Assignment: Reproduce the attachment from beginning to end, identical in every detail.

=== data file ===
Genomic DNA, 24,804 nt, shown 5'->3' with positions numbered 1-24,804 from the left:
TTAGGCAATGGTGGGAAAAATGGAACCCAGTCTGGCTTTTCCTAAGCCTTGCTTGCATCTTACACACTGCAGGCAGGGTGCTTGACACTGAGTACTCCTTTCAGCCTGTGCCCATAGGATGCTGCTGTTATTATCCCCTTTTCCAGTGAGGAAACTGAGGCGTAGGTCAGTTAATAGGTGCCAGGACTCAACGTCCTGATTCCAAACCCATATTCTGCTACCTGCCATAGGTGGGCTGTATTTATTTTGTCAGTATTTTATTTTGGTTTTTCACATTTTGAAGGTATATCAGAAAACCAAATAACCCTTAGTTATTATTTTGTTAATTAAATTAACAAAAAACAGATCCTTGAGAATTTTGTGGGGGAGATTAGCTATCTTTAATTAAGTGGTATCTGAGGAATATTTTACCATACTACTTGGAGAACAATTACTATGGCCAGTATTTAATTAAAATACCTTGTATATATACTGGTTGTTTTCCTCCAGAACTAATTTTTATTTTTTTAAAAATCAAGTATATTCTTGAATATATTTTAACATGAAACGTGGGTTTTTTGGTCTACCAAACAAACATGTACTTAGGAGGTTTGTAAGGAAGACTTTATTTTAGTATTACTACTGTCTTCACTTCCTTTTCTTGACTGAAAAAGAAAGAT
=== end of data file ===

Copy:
Genomic DNA, 24,804 nt, shown 5'->3' with positions numbered 1-24,804 from the left:
TTAGGCAATGGTGGGAAAAATGGAACCCAGTCTGGCTTTTCCTAAGCCTTGCTTGCATCTTACACACTGCAGGCAGGGTGCTTGACACTGAGTACTCCTTTCAGCCTGTGCCCATAGGATGCTGCTGTTATTATCCCCTTTTCCAGTGAGGAAACTGAGGCGTAGGTCAGTTAATAGGTGCCAGGACTCAACGTCCTGATTCCAAACCCATATTCTGCTACCTGCCATAGGTGGGCTGTATTTATTTTGTCAGTATTTTATTTTGGTTTTTCACATTTTGAAGGTATATCAGAAAACCAAATAACCCTTAGTTATTATTTTGTTAATTAAATTAACAAAAAACAGATCCTTGAGAATTTTGTGGGGGAGATTAGCTATCTTTAATTAAGTGGTATCTGAGGAATATTTTACCATACTACTTGGAGAACAATTACTATGGCCAGTATTTAATTAAAATACCTTGTATATATACTGGTTGTTTTCCTCCAGAACTAATTTTTATTTTTTTAAAAATCAAGTATATTCTTGAATATATTTTAACATGAAACGTGGGTTTTTTGGTCTACCAAACAAACATGTACTTAGGAGGTTTGTAAGGAAGACTTTATTTTAGTATTACTACTGTCTTCACTTCCTTTTCTTGACTGAAAAAGAAAGAT